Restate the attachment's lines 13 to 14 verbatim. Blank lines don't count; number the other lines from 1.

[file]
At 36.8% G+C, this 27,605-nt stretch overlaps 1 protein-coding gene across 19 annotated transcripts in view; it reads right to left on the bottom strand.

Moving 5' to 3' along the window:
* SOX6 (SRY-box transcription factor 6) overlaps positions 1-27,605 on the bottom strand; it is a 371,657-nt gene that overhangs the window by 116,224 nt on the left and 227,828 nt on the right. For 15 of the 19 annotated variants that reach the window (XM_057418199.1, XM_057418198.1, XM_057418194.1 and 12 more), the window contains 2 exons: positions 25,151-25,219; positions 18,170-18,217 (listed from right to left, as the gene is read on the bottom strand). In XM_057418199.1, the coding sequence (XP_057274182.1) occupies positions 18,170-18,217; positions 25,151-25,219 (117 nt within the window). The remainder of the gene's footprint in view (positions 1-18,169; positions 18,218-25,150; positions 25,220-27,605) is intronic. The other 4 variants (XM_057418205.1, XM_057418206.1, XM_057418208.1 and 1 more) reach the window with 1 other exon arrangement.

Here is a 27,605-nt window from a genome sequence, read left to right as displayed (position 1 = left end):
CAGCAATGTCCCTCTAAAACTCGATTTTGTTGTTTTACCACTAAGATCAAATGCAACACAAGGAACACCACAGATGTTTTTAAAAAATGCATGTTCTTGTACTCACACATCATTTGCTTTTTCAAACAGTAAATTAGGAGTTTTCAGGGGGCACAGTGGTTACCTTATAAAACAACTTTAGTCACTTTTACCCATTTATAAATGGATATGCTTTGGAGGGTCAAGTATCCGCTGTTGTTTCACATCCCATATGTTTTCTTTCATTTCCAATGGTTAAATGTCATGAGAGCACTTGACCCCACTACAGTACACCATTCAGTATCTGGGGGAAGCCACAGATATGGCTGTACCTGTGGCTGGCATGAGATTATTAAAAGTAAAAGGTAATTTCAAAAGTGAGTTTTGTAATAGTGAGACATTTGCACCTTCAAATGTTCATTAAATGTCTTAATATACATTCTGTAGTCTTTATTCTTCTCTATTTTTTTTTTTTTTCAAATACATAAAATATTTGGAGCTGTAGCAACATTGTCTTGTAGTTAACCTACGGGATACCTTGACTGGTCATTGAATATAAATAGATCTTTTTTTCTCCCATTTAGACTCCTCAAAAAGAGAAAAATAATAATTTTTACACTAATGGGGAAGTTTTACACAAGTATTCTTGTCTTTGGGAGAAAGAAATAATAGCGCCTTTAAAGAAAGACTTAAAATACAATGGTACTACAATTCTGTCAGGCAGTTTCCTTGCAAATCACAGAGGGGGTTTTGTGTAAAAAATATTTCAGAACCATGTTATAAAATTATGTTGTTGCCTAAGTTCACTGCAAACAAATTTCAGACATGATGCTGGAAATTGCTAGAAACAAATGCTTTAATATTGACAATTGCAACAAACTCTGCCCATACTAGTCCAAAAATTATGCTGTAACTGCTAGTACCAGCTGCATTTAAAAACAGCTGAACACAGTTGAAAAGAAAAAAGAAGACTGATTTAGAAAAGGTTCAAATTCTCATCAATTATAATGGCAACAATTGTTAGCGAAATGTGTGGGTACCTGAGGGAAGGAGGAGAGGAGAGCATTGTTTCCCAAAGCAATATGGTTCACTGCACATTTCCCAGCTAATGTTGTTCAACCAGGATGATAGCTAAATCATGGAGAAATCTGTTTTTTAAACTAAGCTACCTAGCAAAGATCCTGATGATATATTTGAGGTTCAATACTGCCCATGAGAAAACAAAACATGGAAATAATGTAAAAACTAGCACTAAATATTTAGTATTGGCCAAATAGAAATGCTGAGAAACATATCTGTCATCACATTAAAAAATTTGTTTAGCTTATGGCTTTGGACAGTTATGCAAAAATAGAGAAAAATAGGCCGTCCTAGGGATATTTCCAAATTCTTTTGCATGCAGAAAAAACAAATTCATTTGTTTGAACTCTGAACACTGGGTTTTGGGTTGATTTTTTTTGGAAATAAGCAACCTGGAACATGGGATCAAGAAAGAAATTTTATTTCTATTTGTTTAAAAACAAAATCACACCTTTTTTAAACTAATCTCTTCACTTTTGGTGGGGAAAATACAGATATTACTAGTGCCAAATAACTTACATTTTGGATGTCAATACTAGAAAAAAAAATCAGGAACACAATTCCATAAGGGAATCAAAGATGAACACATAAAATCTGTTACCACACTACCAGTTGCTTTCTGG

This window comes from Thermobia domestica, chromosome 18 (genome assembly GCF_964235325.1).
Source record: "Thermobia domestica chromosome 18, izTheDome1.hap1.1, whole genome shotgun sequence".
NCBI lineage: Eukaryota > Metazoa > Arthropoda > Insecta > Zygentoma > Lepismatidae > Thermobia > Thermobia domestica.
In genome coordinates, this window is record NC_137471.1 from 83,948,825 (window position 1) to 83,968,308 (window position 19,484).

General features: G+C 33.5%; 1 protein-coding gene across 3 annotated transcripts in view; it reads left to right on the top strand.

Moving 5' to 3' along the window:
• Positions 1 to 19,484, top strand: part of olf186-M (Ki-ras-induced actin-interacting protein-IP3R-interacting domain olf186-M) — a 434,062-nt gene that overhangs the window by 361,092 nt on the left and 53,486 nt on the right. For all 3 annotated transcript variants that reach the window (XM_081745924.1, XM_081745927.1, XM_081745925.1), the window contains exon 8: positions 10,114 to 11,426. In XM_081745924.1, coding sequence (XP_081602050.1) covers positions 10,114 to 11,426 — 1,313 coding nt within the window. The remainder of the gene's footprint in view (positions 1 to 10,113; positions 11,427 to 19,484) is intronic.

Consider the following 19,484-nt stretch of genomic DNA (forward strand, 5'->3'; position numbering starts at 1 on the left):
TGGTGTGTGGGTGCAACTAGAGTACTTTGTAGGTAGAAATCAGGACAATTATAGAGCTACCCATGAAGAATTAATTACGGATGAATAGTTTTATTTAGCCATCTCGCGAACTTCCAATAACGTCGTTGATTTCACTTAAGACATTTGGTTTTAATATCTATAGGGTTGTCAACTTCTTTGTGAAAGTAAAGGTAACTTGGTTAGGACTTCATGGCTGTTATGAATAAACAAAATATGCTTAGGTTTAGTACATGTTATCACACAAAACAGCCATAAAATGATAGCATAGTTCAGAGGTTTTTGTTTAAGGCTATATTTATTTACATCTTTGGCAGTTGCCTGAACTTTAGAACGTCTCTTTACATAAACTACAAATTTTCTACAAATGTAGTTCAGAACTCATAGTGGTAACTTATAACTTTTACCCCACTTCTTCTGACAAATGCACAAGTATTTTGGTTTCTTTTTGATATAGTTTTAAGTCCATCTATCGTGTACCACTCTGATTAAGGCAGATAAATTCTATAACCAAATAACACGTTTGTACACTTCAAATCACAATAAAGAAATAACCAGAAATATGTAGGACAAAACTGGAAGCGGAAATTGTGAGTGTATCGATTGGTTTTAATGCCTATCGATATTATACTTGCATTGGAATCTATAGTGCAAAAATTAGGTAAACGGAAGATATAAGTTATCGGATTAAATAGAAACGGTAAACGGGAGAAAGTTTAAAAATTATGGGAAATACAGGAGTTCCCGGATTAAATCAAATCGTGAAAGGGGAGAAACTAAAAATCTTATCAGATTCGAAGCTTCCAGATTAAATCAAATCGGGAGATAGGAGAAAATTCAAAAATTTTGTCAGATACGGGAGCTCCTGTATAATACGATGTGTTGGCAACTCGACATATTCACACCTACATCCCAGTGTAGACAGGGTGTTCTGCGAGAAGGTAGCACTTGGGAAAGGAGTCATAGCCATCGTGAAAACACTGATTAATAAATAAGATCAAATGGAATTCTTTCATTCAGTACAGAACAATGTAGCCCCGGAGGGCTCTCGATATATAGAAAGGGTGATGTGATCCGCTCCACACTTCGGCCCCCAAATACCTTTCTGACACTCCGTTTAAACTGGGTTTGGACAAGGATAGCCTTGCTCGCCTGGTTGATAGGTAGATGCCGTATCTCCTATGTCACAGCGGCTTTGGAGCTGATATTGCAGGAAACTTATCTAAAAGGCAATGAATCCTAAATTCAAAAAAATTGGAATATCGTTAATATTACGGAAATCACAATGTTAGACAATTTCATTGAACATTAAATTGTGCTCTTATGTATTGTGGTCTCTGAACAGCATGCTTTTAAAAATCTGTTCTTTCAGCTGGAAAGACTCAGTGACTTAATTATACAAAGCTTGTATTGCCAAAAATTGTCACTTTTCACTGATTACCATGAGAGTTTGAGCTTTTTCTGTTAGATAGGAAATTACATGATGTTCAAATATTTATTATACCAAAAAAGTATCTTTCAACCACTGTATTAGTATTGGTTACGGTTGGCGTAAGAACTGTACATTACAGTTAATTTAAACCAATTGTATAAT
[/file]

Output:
Consider the following 19,484-nt stretch of genomic DNA (forward strand, 5'->3'; position numbering starts at 1 on the left):
TGGTGTGTGGGTGCAACTAGAGTACTTTGTAGGTAGAAATCAGGACAATTATAGAGCTACCCATGAAGAATTAATTACGGATGAATAGTTTTATTTAGCCATCTCGCGAACTTCCAATAACGTCGTTGATTTCACTTAAGACATTTGGTTTTAATATCTATAGGGTTGTCAACTTCTTTGTGAAAGTAAAGGTAACTTGGTTAGGACTTCATGGCTGTTATGAATAAACAAAATATGCTTAGGTTTAGTACATGTTATCACACAAAACAGCCATAAAATGATAGCATAGTTCAGAGGTTTTTGTTTAAGGCTATATTTATTTACATCTTTGGCAGTTGCCTGAACTTTAGAACGTCTCTTTACATAAACTACAAATTTTCTACAAATGTAGTTCAGAACTCATAGTGGTAACTTATAACTTTTACCCCACTTCTTCTGACAAATGCACAAGTATTTTGGTTTCTTTTTGATATAGTTTTAAGTCCATCTATCGTGTACCACTCTGATTAAGGCAGATAAATTCTATAACCAAATAACACGTTTGTACACTTCAAATCACAATAAAGAAATAACCAGAAATATGTAGGACAAAACTGGAAGCGGAAATTGTGAGTGTATCGATTGGTTTTAATGCCTATCGATATTATACTTGCATTGGAATCTATAGTGCAAAAATTAGGTAAACGGAAGATATAAGTTATCGGATTAAATAGAAACGGTAAACGGGAGAAAGTTTAAAAATTATGGGAAATACAGGAGTTCCCGGATTAAATCAAATCGTGAAAGGGGAGAAACTAAAAATCTTATCAGATTCGAAGCTTCCAGATTAAATCAAATCGGGAGATAGGAGAAAATTCAAAAATTTTGTCAGATACGGGAGCTCCTGTATAATACGATGTGTTGGCAACTCGACATATTCACACCTACATCCCAGTGTAGACAGGGTGTTCTGCGAGAAGGTAGCACTTGGGAAAGGAGTCATAGCCATCGTGAAAACACTGATTAATAAATAAGATCAAATGGAATTCTTTCATTCAGTACAGAACAATGTAGCCCCGGAGGGCTCTCGATATATAGAAAGGGTGATGTGATCCGCTCCACACTTCGGCCCCCAAATACCTTTCTGACACTCCGTTTAAACTGGGTTTGGACAAGGATAGCCTTGCTCGCCTGGTTGATAGGTAGATGCCGTATCTCCTATGTCACAGCGGCTTTGGAGCTGATATTGCAGGAAACTTATCTAAAAGGCAATGAATCCTAAATTCAAAAAAATTGGAATATCGTTAATATTACGGAAATCACAATGTTAGACAATTTCATTGAACATTAAATTGTGCTCTTATGTATTGTGGTCTCTGAACAGCATGCTTTTAAAAATCTGTTCTTTCAGCTGGAAAGACTCAGTGACTTAATTATACAAAGCTTGTATTGCCAAAAATTGTCACTTTTCACTGATTACCATGAGAGTTTGAGCTTTTTCTGTTAGATAGGAAATTACATGATGTTCAAATATTTATTATACCAAAAAAGTATCTTTCAACCACTGTATTAGTATTGGTTACGGTTGGCGTAAGAACTGTACATTACAGTTAATTTAAACCAATTGTATAAT